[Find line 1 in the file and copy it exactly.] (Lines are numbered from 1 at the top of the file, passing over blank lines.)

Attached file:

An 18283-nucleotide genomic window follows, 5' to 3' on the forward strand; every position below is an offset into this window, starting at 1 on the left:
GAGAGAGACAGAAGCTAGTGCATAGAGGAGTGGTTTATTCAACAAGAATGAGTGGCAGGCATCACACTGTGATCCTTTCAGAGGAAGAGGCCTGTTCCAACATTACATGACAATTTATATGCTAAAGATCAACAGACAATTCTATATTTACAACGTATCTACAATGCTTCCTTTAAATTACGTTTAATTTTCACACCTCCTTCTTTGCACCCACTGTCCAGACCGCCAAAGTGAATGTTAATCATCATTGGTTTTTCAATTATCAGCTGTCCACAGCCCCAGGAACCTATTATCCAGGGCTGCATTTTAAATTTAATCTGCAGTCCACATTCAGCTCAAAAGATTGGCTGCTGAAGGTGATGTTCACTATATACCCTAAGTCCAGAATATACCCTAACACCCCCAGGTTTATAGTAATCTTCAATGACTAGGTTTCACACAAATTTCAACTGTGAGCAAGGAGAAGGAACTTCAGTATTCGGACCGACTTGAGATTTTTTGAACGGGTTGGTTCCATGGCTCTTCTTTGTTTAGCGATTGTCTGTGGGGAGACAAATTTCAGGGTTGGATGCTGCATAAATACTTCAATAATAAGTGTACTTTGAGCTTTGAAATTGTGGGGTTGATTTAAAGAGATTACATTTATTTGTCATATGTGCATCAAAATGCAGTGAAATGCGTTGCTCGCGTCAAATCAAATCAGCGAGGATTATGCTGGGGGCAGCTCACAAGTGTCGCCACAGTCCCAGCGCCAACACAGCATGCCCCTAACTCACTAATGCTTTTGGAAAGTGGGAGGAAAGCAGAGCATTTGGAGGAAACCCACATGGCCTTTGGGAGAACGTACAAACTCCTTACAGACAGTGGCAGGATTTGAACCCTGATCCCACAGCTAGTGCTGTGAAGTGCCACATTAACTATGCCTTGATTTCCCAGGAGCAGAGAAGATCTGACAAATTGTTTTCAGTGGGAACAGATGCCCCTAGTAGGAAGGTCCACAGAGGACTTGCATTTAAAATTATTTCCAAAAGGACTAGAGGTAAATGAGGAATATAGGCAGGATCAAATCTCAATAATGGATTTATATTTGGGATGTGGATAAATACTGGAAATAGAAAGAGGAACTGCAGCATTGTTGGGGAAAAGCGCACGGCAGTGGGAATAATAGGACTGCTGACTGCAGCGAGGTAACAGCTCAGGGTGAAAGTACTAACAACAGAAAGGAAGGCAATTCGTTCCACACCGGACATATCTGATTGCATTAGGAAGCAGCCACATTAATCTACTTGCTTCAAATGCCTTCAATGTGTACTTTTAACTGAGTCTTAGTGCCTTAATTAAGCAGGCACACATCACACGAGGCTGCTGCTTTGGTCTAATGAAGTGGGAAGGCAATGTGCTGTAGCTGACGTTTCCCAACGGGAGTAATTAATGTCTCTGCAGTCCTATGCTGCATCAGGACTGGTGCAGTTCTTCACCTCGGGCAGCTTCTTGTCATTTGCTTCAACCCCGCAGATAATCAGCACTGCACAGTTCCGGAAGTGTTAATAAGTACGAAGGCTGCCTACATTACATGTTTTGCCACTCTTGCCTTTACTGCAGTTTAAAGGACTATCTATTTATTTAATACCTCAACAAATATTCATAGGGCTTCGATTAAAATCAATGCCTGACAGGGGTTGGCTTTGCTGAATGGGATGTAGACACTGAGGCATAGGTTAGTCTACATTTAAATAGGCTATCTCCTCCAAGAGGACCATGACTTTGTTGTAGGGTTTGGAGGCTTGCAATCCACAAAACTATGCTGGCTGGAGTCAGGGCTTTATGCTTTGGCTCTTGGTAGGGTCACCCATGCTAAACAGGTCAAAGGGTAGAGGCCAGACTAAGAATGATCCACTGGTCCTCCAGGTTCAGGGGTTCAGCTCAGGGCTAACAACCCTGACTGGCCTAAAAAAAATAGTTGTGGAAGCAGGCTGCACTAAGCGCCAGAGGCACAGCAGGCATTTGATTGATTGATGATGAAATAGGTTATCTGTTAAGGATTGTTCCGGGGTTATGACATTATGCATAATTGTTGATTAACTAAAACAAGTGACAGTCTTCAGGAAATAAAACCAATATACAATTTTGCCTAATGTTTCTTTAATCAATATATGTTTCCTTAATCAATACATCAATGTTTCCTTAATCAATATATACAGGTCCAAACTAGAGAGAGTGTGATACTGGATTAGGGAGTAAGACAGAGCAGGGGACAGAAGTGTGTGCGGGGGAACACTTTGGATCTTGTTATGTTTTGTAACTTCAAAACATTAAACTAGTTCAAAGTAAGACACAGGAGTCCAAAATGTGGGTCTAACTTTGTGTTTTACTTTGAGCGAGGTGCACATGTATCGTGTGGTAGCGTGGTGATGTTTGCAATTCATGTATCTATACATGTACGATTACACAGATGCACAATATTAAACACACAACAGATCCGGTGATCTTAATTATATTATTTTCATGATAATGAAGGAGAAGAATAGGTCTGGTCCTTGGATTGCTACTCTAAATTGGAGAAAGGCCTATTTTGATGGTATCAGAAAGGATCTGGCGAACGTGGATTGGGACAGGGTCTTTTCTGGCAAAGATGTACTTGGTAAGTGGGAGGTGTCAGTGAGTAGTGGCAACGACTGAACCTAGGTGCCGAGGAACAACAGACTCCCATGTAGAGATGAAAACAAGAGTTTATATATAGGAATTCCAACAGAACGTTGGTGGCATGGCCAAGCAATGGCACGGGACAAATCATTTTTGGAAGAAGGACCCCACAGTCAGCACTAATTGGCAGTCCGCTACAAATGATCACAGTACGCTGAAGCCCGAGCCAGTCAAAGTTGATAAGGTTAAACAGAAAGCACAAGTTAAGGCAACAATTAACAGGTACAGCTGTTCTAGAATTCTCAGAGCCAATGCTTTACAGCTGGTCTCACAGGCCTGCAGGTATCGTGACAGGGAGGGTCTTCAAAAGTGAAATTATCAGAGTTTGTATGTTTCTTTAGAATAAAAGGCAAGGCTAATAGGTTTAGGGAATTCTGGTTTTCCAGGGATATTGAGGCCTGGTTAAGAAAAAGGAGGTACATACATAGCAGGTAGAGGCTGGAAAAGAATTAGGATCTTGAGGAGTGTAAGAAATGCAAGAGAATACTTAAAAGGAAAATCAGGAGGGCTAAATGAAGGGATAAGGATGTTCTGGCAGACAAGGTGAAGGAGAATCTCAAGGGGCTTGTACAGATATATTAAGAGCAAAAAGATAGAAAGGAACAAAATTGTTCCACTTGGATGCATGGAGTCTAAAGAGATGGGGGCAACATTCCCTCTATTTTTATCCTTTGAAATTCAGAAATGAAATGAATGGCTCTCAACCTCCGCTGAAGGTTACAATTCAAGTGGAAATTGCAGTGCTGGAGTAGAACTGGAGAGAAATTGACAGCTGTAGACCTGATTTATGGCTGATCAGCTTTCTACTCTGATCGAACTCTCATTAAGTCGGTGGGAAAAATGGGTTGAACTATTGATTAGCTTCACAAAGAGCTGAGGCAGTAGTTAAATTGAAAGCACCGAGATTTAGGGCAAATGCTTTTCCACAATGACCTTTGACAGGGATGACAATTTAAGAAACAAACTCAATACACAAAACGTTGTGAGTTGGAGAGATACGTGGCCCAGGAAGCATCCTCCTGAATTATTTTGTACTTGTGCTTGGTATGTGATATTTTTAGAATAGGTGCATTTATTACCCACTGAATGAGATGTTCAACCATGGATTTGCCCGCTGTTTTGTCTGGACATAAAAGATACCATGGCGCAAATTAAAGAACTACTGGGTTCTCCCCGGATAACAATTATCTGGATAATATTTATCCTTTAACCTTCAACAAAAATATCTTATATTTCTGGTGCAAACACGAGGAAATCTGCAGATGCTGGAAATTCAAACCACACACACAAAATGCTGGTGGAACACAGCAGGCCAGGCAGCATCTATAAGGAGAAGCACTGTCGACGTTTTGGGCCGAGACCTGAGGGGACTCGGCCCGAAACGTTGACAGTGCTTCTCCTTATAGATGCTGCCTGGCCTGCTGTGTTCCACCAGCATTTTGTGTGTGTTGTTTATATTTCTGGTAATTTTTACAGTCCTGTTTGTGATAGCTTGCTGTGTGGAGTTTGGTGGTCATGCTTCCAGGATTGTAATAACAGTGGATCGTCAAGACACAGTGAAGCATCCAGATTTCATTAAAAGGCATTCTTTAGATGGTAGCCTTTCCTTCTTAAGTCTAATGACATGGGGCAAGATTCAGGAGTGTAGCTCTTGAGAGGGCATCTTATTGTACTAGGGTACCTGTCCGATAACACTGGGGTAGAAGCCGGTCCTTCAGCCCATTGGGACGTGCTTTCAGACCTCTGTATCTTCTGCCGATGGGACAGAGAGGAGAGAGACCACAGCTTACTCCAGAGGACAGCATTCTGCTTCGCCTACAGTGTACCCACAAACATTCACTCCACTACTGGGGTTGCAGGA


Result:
An 18283-nucleotide genomic window follows, 5' to 3' on the forward strand; every position below is an offset into this window, starting at 1 on the left: